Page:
consuming prescription dog foods from these brands, such as vomiting, diarrhea, weight loss, skin infections, kidney failure and death.

The lawsuit seeks to hold these companies accountable for their deceptive and unlawful practices, and to provide compensation and relief to the dog owners who have been harmed by them. It also aims to protect the public interest and the welfare of dogs by ensuring that prescription dog foods are properly regulated and labeled, and that consumers and veterinarians are informed about their benefits and risks.

Please be aware that the FDA does not review or verify the health claims on any veterinary diet.

Take a close look at the ingredient list and ask your vet for evidence that the foods in the prescription diet are any better than most regular diets. Also please keep in mind that while your vet has the best intentions, they get little or no nutrition training and often what little training they do get comes from the very companies that are named in these lawsuits.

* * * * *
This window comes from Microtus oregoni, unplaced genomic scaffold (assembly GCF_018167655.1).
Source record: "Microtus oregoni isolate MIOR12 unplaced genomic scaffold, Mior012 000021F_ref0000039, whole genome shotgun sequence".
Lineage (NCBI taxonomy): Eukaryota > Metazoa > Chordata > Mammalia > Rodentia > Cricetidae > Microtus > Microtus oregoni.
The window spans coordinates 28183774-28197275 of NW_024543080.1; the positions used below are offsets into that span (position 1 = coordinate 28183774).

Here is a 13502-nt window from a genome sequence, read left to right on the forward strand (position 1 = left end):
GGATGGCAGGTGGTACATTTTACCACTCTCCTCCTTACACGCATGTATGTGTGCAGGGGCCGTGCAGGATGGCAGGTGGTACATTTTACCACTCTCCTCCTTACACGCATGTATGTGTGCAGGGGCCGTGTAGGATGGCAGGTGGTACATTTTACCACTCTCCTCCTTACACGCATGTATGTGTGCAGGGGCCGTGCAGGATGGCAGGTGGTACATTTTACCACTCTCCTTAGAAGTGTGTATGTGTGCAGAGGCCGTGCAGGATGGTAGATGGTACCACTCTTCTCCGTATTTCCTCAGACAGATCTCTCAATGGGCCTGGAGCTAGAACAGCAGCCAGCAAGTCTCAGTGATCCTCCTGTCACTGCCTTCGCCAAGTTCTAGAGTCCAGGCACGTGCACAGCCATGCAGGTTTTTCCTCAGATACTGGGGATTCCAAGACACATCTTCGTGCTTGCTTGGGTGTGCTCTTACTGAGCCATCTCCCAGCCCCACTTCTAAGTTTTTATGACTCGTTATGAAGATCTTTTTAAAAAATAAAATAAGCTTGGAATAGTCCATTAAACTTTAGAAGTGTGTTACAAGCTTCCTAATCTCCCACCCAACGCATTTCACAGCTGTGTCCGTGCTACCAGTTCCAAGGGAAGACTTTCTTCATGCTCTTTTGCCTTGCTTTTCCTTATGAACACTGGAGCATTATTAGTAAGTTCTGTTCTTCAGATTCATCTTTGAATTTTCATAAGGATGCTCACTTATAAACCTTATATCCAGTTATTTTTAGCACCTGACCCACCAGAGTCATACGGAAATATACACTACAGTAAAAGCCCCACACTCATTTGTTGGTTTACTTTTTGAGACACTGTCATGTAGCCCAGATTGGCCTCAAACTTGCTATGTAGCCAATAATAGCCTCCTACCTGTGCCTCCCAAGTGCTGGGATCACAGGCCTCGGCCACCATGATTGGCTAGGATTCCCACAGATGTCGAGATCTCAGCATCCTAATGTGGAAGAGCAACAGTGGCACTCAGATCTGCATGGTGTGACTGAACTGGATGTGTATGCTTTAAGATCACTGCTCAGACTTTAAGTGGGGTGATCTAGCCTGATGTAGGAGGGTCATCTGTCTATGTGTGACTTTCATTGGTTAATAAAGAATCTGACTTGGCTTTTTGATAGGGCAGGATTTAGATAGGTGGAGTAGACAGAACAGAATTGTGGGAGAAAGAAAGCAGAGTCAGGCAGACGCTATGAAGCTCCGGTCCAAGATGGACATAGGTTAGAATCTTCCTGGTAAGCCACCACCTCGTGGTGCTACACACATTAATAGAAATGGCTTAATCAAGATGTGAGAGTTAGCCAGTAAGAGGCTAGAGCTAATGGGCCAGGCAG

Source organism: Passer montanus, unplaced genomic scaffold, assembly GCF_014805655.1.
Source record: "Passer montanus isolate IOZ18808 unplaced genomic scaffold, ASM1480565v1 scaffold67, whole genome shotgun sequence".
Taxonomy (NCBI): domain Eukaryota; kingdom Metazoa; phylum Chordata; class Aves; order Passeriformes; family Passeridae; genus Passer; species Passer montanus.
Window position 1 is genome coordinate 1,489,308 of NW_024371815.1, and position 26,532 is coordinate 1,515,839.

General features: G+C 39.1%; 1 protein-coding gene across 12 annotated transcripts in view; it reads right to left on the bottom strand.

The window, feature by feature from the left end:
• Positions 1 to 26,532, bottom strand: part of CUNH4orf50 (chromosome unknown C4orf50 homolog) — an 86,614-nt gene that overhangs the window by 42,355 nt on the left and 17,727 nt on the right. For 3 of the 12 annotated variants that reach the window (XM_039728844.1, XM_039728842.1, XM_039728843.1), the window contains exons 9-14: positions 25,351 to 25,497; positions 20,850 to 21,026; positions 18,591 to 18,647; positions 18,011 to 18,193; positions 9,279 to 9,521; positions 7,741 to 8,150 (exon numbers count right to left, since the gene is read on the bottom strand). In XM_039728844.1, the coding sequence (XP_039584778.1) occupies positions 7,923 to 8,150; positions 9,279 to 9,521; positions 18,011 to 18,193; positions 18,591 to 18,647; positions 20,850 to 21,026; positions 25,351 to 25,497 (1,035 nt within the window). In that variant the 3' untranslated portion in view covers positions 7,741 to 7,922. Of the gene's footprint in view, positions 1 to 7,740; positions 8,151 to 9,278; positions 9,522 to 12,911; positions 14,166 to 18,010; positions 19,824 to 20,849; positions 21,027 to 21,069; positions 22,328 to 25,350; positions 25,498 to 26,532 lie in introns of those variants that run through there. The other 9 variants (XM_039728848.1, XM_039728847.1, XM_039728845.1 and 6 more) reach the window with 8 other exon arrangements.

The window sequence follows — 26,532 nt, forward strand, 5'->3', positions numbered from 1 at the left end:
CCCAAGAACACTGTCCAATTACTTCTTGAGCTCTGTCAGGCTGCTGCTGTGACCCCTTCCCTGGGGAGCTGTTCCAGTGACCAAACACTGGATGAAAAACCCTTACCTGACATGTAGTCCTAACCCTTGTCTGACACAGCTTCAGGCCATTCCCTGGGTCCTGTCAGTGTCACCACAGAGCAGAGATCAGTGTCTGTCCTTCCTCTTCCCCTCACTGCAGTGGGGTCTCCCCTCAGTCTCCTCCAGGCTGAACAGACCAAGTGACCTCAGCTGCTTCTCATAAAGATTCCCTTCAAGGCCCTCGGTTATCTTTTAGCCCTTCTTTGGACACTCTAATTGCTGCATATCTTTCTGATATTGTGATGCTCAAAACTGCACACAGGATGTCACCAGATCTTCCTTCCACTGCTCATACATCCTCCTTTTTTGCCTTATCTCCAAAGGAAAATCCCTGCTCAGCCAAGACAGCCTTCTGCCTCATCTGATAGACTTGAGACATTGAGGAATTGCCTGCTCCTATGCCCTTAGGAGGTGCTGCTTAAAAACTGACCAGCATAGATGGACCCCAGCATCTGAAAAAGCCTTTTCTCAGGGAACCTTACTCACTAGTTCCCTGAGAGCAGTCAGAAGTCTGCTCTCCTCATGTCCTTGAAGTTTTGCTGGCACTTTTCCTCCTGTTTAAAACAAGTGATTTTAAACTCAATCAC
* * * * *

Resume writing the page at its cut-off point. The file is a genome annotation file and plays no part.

Ultra processed foods made with poor quality ingredients are not what your dog needs if they are suffering from an illness. Give your dog a fighting chance with fresh, quality foods for a long and healthy life. 

This lawsuit was settled in July of 2021. Hills Pet Food paid $12.5 million to participants.

Is it any wonder that here at Lucky Dog Cuisine we believe wholeheartedly “Fresh is Better”
The food we send your dog is the exact same food we feed our own beloved pack.